Industry bosses used a recent summit to intensify their calls for greater clarity and a more encouraging taxation framework for fleets.
Mike Hawes, the chief executive of the Society of Motor Manufacturers and Traders, and Volkswagen UK boss Alex Smith, joined the chorus for more favourable tax rates for the fleet sector.
Speaking at the SMMT’s annual summit – an event dominated by discussions of Brexit and its implications on the wider automotive industry – Hawes (pictured right) said: “We want to see a fiscal framework in terms of long-term company car tax rates that encourage a transition to electric power, and we want to see a long-term commitment to incentives for businesses.”
Company Car Today understands that – as this issue went to press – the Benefit-in-Kind rates are with ministers for review and that civil servants advised on a number of ideas, including announcing future rates from anywhere between one and five years in advance. The Treasury Bill, which will contain the new tax rates, is due this month.
A Treasury source also told Company Car Todaythat despite pressure from ministers and the fleet industry, the 2020/21 2% BIK rates for EVs could not have been introduced this tax year because payroll systems had already been set.
Octopus makes EV leases easier for company car drivers
Octopus Electric Vehicles used the SMMT event to reveal its latest plan for bringing together the various strands of energy consumption.
The firm, which is a subsidiary of energy company Octopus, was launched last year and offers an all-in-one bundle for fleets.
“We offer an EV lease, a charging point for your home and also your business and a specialist energy tariff,” chief executive Fiona Howarth told Company Car Today.
Take-up has been strong among business owners, Howarth said, while she added that a salary-sacrifice option is being made available to employees.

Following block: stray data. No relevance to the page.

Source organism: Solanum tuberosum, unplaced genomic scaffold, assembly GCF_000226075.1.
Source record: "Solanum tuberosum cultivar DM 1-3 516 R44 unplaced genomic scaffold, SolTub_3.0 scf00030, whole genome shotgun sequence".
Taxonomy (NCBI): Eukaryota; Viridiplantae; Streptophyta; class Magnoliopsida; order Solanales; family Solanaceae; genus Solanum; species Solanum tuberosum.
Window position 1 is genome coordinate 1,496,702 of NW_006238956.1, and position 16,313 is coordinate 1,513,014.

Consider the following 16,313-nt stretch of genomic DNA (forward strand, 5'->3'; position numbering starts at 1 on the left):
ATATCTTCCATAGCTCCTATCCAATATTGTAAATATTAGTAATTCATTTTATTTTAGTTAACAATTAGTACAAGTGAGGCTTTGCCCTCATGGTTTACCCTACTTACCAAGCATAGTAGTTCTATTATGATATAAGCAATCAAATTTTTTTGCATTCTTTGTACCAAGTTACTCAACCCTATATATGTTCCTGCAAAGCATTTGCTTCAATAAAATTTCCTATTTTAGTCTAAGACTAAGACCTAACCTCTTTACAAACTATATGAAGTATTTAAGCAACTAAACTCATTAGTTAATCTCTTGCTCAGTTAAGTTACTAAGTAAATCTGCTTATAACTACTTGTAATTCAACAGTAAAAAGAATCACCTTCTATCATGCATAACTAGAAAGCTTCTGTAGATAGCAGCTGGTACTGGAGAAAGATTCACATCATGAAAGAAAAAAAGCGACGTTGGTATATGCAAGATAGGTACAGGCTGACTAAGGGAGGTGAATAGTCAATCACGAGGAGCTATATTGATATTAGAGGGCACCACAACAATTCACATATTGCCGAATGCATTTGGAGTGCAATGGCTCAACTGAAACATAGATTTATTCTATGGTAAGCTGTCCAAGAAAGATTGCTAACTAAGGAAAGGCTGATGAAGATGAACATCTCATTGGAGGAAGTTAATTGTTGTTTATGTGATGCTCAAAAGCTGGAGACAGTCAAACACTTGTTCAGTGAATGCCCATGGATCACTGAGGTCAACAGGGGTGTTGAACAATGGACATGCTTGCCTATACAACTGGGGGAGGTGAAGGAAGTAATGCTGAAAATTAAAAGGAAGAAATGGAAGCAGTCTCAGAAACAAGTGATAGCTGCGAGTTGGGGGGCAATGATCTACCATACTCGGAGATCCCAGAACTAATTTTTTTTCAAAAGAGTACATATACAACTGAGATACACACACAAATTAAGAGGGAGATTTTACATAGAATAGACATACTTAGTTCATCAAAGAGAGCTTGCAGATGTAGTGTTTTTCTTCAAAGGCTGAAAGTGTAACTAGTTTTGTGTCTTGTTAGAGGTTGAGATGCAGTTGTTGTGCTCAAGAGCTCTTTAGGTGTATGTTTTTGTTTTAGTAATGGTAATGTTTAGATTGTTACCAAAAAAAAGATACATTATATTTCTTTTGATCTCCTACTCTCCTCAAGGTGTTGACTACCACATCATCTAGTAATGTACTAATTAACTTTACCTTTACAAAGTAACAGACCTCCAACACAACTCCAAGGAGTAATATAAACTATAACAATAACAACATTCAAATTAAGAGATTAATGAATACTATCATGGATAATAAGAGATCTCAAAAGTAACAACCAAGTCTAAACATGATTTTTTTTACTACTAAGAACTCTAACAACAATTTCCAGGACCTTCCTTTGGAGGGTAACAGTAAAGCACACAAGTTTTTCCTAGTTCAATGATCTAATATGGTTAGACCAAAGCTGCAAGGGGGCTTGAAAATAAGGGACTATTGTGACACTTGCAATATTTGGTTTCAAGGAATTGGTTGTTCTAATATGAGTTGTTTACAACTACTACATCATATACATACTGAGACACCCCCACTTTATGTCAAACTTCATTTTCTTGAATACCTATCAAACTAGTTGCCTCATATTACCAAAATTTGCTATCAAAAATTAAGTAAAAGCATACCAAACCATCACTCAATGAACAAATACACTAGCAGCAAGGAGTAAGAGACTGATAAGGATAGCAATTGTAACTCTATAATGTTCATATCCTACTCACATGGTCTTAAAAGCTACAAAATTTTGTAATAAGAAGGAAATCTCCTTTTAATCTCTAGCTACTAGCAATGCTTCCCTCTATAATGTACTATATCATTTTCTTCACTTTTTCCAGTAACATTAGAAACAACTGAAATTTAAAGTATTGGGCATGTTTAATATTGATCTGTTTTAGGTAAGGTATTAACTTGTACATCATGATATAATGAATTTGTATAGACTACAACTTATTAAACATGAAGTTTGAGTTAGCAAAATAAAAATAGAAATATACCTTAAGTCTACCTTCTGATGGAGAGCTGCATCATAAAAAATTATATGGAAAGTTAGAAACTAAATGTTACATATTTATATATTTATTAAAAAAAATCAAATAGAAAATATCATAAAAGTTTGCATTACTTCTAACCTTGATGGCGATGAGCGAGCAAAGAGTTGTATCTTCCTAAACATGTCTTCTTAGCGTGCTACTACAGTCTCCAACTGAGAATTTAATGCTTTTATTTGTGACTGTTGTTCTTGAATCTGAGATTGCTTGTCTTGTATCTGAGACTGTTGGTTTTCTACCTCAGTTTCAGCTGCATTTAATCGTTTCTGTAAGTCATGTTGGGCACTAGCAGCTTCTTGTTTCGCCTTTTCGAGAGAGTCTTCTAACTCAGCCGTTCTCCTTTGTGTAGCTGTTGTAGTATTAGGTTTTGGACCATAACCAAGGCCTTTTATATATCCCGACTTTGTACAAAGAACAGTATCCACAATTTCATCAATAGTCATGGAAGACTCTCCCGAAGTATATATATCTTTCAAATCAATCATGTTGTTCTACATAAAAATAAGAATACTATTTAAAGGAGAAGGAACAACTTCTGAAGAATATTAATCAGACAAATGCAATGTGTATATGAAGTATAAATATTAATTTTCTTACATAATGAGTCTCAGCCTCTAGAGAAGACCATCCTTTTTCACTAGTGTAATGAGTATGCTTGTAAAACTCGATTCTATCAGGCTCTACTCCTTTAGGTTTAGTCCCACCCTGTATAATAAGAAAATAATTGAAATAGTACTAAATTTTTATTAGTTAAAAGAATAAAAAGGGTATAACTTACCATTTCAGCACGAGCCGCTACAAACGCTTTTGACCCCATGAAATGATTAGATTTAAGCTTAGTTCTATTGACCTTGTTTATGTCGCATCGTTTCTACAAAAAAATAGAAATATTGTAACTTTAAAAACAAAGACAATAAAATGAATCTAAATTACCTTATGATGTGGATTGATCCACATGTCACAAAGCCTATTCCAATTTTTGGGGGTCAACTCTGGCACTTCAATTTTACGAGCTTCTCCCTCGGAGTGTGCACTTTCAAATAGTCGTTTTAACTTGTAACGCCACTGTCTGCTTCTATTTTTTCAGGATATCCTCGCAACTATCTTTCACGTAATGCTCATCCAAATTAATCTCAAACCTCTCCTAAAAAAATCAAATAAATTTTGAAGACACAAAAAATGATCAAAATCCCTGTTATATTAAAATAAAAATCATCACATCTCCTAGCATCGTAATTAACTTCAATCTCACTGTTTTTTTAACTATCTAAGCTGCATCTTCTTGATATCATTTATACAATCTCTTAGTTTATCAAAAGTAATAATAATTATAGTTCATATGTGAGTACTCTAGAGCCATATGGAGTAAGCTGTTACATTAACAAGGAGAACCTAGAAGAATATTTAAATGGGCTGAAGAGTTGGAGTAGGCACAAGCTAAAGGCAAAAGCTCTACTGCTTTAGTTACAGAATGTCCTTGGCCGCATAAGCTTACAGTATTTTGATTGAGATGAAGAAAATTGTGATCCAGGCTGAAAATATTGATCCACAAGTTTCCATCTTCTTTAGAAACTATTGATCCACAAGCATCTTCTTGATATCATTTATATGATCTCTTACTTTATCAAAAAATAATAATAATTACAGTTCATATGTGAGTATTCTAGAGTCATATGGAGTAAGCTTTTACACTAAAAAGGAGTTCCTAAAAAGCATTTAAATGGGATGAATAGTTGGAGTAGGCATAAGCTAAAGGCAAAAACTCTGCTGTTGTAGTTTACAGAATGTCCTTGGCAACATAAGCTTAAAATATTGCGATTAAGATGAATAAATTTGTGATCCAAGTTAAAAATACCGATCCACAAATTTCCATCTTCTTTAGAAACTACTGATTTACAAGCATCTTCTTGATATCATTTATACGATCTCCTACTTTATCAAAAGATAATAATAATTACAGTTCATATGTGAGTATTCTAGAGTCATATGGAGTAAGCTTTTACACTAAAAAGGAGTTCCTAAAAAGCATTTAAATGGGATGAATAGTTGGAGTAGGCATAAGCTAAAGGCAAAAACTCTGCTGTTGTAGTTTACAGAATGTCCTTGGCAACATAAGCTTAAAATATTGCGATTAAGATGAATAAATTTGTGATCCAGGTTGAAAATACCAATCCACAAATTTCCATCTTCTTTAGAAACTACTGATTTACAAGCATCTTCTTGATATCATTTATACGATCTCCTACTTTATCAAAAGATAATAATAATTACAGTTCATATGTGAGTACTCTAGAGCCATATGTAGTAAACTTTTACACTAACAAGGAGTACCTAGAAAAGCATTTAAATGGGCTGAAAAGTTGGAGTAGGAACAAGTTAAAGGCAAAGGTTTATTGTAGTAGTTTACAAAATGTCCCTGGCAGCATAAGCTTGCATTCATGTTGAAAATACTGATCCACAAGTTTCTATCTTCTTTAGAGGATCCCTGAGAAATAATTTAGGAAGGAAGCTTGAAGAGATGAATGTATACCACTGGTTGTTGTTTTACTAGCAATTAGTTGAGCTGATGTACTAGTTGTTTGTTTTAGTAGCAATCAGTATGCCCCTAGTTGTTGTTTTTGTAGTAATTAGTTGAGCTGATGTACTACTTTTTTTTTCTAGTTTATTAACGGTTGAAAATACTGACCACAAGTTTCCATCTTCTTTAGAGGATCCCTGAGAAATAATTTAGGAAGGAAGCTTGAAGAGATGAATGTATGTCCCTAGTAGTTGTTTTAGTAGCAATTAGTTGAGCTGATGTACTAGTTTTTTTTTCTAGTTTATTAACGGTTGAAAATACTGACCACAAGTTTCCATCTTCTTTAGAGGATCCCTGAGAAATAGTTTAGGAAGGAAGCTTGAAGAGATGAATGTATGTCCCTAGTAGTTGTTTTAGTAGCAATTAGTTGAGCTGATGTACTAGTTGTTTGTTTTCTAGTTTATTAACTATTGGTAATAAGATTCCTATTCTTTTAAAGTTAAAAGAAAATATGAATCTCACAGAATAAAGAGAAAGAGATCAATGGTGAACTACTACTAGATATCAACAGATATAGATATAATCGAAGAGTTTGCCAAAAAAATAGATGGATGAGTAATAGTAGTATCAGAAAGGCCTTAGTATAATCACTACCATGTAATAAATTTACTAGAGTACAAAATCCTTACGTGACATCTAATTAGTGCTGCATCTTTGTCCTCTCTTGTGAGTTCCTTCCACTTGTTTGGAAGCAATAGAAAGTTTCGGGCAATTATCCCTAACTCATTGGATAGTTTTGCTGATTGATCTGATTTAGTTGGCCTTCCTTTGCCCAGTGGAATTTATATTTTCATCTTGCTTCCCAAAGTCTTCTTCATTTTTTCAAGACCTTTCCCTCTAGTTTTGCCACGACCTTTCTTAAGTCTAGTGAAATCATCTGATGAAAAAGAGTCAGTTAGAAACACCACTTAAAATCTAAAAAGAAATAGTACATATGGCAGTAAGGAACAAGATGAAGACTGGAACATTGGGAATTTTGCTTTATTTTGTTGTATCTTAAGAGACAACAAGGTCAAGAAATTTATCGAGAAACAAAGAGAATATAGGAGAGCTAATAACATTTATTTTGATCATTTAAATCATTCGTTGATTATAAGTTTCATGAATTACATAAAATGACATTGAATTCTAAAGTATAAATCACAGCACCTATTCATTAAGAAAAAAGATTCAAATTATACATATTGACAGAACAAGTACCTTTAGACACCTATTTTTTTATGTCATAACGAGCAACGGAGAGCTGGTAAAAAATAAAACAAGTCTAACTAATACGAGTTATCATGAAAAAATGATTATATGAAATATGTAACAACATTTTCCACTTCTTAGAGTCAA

She also welcomed the Government’s smart charger pledge and added this is long overdue. “With our smart chargers we can unlock really cheap rates of charging for people so we can reduce it to just 5p per kilowatt hour,” she added.
“Company car buyers and fleet managers are very astute about figuring out what the cost of ownership is, so there are a number of things you can do to drive down costs because the total cost of ownership is what really matters,” Hawes continued.
The SMMT boss once again reaffirmed his support for diesel fuel against plummeting demand, by saying: “Yes, we’re introducing low-emission zones in cities, but Euro6 diesels are exempt so it will be around for many years to come. For many customers – for instance, high-mileage drivers – it is the right choice and diesel offers the best benefits.”
VW boss Smith, however, believes electric power is at a tipping point – or rather, it will be when his brand’s mass-market EV, the ID3, hits the roads next year.
“There comes a point where an electric vehicle becomes a far superior choice to an internal combustion-engined vehicle. When something is demonstrably better, humans have a habit of adopting it like hell, and at the point when the ID3 arrives, that’s when the point becomes ‘why not?’, and that’s the point where we have to be thinking about a consistency of incentives and taxation,” he said during a panel discussion about the future of green technology.
“We need some help – in infrastructure, in regulation and with incentives. I’m not sure we’ve seen co-ordinated progress yet. If you’re a fleet driver choosing an EV today, you do not know what rate of BIK you will be paying before the end of a lease. You know you’re making the right environmental decision but you’re not sure you’re making the right financial decision.”
Volkswagen’s push to go electric is interesting, not least because 12 months ago its PR head, Paul Buckett, revealed that Volkswagen is losing £7000 on every electric vehicle it makes. When asked if that is still the case today by Company Car Today, Smith didn’t answer the question, and instead provided an insight into the manufacturer’s push to go electric. “The automotive business is – and always will be – a scale game and in order for us to be profitable we need to build as many units as we can,” he said. “In making the commitment with the MEB platform – 70 models by 2028 and 22 million vehicles to be produced – that gives you an idea about the commitment, and scale within our industry is the way to be profitable.”
Back to the here and now, Smith dismissed the belief that demand is outstripping EV supply across the industry. He said: “We’ve got about two months’ worth of supply of the e-Golf for immediate delivery, and I appreciate there has been some concern in the marketplace about supply and demand but I think we’re in a good spot at the moment.”
However, other car makers such as Kia and Hyundai have reported a wait of up to a year on their latest EVs, though these are cars with a significantly longer range.